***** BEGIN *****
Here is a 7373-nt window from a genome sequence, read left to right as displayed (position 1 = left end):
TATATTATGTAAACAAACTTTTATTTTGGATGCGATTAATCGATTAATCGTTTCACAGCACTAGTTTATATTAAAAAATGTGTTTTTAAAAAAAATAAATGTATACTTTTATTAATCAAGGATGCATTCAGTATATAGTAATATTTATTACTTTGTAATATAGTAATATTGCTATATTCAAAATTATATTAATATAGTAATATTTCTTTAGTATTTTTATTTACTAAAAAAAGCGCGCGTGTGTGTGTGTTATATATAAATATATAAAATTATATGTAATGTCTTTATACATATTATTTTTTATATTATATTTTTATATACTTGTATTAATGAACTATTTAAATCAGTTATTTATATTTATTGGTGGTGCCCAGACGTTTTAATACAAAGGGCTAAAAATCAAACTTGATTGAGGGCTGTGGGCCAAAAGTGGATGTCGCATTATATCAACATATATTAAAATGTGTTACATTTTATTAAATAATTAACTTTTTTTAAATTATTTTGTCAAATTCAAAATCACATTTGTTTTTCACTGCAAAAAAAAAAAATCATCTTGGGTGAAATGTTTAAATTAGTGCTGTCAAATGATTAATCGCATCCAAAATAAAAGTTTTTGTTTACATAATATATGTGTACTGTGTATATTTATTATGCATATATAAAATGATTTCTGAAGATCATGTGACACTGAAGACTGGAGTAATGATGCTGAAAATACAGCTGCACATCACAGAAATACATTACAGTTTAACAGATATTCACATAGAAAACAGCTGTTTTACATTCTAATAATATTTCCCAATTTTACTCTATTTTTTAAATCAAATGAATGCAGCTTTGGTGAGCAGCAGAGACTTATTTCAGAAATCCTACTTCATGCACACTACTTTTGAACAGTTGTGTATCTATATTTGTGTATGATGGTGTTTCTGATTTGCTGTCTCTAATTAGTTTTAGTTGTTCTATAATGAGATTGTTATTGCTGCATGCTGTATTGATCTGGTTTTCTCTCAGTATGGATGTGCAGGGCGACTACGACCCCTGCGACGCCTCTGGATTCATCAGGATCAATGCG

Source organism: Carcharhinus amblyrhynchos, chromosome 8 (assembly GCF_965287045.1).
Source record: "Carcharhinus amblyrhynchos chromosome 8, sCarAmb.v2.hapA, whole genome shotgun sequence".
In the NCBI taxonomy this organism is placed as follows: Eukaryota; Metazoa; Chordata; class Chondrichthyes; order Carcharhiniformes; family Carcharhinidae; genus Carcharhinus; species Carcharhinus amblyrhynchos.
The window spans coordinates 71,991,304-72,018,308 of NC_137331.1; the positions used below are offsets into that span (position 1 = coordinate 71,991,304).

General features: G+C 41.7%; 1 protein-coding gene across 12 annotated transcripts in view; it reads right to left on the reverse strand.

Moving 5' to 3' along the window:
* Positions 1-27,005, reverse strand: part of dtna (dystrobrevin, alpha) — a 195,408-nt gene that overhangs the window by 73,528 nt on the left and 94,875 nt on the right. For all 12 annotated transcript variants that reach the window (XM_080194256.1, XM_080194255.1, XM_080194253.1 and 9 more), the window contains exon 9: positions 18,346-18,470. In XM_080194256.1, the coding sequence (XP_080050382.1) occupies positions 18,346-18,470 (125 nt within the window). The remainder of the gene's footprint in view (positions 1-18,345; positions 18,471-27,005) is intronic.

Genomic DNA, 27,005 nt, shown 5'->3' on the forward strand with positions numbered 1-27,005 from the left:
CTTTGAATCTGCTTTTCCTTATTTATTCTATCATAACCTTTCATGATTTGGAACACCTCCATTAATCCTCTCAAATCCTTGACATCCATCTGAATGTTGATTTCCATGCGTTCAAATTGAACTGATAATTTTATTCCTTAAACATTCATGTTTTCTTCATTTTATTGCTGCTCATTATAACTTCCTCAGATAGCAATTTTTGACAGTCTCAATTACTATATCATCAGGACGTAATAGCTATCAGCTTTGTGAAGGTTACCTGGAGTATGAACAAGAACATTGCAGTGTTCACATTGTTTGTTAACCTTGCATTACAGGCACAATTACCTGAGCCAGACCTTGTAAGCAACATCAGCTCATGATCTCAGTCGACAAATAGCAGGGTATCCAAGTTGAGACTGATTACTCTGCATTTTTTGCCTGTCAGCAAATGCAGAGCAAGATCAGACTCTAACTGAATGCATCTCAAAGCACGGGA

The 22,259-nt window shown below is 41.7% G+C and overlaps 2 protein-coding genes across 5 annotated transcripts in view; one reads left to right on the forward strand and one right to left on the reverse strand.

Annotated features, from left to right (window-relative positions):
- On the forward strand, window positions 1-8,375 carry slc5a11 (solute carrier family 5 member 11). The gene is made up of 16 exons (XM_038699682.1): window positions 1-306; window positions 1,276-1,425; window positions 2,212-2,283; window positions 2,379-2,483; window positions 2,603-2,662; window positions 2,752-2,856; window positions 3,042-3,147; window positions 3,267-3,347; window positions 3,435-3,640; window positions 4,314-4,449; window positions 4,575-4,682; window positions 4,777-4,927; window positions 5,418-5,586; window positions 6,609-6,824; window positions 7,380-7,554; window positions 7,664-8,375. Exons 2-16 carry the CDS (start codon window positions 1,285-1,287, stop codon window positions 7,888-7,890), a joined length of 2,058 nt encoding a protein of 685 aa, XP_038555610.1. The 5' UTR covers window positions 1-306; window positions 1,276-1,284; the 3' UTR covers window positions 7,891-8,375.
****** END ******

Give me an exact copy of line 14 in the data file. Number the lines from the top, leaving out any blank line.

- On the forward strand, window positions 1-8,375 carry slc5a11 (solute carrier family 5 member 11). The gene is made up of 16 exons (XM_038699682.1): window positions 1-306; window positions 1,276-1,425; window positions 2,212-2,283; window positions 2,379-2,483; window positions 2,603-2,662; window positions 2,752-2,856; window positions 3,042-3,147; window positions 3,267-3,347; window positions 3,435-3,640; window positions 4,314-4,449; window positions 4,575-4,682; window positions 4,777-4,927; window positions 5,418-5,586; window positions 6,609-6,824; window positions 7,380-7,554; window positions 7,664-8,375. Exons 2-16 carry the CDS (start codon window positions 1,285-1,287, stop codon window positions 7,888-7,890), a joined length of 2,058 nt encoding a protein of 685 aa, XP_038555610.1. The 5' UTR covers window positions 1-306; window positions 1,276-1,284; the 3' UTR covers window positions 7,891-8,375.